as Commander-in-Chief, through the Adjutant General, by ejecting the 
Airlines and would not require action on the part of the Attorney Gen- 
eral, especially as the Adjutant General states in his communication to 
you that: " It will be imperative that the portion of the building occupied 
by them [the Northeast Airlines] be used for military purposes." 

Whether the structure in question is technically an "armory" is not 
without doubt. The hangar for the use of the National Guard appears 
to have been constructed, as I am informed, in 1932 under an author- 
ization for a sale of notes by the State Treasurer, St. 1931, c. 268, §§ 1-5, 
to provide for the construction of public buildings and for permanent 
improvements. An appropriation from the proceeds of such sale was 
made as follows: 

'' Service of the Armory Commission. 

Item 

153b For the construction of aviation hangars and building for ad- 
ministrative purposes, a sum not exceeding two hundred fifty 
thousand dollars $250,000 00" 

It is not necessary to decide whether the structure in question is tech- 
nically an "armory," for even if such structure be not considered an 



72 P.D. 12. 

"armory," it is a public building devoted to the purposes of the military 
and there is no official who has authority to lease it or to permit occupancy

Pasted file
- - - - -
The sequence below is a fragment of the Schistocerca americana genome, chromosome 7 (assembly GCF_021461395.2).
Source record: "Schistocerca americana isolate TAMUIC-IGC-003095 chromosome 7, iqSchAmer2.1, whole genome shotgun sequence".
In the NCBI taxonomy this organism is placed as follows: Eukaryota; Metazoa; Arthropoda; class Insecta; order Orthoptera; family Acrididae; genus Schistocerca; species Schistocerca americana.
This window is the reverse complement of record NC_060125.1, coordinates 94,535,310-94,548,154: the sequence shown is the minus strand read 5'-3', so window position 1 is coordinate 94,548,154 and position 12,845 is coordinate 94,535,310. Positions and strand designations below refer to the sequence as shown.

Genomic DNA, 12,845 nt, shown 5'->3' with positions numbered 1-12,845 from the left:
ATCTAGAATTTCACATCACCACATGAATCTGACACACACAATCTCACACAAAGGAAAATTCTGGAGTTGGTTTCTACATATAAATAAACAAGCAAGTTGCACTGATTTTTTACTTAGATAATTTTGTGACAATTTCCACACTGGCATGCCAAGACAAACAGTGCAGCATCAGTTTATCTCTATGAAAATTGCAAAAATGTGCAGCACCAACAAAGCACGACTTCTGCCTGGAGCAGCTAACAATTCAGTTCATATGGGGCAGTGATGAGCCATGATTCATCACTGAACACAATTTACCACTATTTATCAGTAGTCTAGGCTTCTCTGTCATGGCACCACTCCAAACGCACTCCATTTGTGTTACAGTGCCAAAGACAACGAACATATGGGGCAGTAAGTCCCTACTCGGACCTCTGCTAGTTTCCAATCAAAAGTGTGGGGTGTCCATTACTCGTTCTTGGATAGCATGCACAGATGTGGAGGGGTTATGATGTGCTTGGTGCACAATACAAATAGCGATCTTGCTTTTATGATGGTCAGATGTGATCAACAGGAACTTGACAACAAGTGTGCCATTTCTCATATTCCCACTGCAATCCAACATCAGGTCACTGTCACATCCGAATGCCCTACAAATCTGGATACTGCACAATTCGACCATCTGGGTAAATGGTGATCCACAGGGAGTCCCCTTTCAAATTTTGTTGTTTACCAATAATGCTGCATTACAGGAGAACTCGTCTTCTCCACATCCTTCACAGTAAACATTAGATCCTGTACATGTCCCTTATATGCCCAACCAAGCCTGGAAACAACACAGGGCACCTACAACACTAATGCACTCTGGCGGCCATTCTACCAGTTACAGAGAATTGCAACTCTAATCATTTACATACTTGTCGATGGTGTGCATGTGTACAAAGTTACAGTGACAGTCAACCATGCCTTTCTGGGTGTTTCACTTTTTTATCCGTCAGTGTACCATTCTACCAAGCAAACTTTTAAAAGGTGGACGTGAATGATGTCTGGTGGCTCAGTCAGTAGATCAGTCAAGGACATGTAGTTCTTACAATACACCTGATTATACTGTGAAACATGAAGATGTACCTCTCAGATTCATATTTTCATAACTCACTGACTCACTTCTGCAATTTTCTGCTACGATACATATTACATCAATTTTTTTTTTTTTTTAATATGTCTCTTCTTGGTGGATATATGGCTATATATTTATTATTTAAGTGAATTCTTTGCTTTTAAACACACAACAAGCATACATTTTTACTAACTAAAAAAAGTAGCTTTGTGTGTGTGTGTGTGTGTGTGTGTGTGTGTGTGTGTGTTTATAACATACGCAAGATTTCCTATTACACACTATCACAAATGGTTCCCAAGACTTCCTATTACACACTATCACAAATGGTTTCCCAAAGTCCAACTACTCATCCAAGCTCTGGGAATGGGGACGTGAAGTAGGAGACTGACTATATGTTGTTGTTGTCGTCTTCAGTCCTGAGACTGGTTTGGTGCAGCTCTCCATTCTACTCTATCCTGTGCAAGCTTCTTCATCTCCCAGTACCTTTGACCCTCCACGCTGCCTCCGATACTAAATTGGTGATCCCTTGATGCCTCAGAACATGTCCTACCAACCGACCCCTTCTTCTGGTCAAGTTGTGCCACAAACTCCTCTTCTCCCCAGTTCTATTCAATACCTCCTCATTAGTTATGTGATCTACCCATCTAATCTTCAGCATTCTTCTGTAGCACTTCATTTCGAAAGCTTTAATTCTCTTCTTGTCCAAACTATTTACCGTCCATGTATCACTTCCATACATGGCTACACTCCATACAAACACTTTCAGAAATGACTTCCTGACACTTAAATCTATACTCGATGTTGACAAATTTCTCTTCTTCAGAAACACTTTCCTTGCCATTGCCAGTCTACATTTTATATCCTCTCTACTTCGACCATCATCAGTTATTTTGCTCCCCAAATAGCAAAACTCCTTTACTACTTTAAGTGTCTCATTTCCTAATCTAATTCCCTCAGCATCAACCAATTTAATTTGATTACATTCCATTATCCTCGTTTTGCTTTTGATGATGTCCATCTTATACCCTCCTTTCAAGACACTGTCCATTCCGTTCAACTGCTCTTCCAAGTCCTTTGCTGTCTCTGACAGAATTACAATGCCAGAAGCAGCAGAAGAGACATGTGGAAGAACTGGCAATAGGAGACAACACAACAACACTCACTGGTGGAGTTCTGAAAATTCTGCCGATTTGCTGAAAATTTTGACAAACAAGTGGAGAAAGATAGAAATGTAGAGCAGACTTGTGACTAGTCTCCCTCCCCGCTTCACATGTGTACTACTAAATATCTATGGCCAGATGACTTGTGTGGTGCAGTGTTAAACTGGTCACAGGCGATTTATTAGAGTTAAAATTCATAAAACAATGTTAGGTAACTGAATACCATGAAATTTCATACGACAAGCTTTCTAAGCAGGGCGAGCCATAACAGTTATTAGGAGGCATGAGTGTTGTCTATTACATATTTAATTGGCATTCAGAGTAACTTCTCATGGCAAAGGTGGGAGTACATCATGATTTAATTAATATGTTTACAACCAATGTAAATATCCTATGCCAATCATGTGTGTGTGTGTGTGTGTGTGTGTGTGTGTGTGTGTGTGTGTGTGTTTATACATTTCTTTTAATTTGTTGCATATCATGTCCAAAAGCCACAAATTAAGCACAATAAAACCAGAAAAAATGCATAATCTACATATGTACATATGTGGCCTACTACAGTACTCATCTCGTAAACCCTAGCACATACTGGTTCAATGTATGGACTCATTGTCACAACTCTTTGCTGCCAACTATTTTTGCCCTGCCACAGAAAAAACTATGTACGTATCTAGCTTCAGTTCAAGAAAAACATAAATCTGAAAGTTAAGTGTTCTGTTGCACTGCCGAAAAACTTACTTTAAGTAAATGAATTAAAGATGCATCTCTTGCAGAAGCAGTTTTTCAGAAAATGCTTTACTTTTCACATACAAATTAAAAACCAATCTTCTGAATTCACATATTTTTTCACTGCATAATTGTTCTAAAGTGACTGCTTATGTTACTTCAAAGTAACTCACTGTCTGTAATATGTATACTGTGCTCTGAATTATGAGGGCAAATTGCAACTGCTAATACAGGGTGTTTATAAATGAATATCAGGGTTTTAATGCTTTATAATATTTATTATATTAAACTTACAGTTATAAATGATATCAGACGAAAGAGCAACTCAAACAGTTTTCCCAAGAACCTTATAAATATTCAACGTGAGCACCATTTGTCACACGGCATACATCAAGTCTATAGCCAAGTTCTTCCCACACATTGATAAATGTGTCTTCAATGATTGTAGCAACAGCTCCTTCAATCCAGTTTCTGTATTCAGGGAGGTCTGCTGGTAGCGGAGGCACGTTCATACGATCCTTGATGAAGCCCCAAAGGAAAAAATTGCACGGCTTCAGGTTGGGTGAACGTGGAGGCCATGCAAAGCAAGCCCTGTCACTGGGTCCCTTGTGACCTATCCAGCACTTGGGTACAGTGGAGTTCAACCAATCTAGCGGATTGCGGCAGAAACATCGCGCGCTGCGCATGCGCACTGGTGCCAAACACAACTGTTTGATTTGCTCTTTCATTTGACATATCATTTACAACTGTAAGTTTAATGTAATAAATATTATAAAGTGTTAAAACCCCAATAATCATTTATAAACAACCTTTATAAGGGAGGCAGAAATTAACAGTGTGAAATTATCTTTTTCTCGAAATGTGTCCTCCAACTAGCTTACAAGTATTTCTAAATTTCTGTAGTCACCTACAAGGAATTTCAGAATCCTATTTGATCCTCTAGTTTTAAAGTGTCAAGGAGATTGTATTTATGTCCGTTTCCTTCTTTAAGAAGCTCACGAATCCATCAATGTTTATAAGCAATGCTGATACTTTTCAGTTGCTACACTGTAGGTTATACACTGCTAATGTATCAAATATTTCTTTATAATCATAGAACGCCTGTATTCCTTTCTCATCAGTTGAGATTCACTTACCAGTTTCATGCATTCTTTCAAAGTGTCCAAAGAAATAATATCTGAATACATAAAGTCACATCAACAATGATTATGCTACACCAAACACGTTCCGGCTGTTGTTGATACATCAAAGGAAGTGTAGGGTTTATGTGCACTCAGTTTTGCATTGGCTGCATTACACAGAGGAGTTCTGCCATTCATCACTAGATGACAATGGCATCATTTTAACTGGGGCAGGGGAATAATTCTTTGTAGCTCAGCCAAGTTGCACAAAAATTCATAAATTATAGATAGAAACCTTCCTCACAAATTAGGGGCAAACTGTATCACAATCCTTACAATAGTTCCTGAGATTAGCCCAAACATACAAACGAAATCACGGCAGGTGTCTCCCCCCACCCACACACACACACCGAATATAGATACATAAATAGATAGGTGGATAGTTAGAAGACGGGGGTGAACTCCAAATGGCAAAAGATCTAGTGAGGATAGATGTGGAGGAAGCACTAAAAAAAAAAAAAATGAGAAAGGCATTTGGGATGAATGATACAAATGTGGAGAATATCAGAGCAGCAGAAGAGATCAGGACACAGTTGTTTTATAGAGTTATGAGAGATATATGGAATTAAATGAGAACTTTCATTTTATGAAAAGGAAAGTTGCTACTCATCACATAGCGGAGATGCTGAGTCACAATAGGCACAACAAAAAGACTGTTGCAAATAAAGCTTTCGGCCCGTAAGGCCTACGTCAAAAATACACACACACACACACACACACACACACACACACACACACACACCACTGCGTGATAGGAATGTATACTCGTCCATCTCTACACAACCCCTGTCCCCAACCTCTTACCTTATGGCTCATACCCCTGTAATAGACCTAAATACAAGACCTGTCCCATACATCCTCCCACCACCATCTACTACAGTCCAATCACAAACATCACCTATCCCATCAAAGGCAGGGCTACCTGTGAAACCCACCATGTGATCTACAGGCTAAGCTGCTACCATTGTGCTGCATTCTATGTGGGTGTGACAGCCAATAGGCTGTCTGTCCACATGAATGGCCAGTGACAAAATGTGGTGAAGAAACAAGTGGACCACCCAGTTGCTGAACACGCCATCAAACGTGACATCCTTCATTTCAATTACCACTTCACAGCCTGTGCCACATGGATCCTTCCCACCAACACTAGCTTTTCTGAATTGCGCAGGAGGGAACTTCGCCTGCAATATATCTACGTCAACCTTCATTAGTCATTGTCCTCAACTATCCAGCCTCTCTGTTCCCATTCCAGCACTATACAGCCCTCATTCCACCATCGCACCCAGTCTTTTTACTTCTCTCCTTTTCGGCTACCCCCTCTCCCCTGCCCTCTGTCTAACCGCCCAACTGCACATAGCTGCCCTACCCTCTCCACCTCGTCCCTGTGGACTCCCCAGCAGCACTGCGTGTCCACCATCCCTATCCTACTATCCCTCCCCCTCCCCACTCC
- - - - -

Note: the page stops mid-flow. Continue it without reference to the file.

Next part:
for the purposes of a private commercial corporation. 

From such investigation as I have made of the situation it does not 
appear that the Northeast Airlines have ever received any lease of the 
building or any written permit to occupy it. The officials of the Northeast 
Airlines claim only that former Adjutant General Keville gave them an 
oral permission to occupy the hangar for an unspecified period, and that 
they received no reply to a letter written by them to him asking for a lease 
or permit. 

The former Adjutant General had no authority to give any permission 
to this private commercial corporation to occupy or make use of this public 
structure, and the Northeast Airlines derive no right to occupy from any 
such permission if ever given. It follows that if the structure is to be 
regarded not as an armory but as a public building, the Northeast Airlines 
are, nevertheless, a trespasser on the premises and their ejectment there- 
from may be made under your direction by the State Police. 

Very truly yours, 

Clarence A. Barnes, Attorney General. 



Civil Service — Reasons of Appointing Authority for not Selecting the First 
Person on an Eligible List — G. L. {Ter. Ed.) c. 31, § 15, Par. C. 

Jan. 21, 1947. 

Mr. Thomas J. Greehan, Director, and the Civil Service Commission. 

Gentlemen: — I am in receipt from the director of a letter asking my 
opinion relative to the action of the city marshal of Salem in giving a reason 
for not appointing one whose name appears highest on a certified list of 
persons submitted to him for promotion to the position of sergeant of 
police. 

The director informs me that the city marshal is the ''appointing officer" 
under the terms of the city charter, subject to the approval of the mayor; 
that the mayor has refused to approve a promotion proposed by the city 
marshal of the first person named in the certified list, and in promoting the 
second on such list the marshal has stated in effect that his "reason" for 
not promoting the one higher on the list is that the mayor refuses to ap- 
prove the promotion of the latter person. 

The letter asks whether, in my opinion, the "reason" given by the city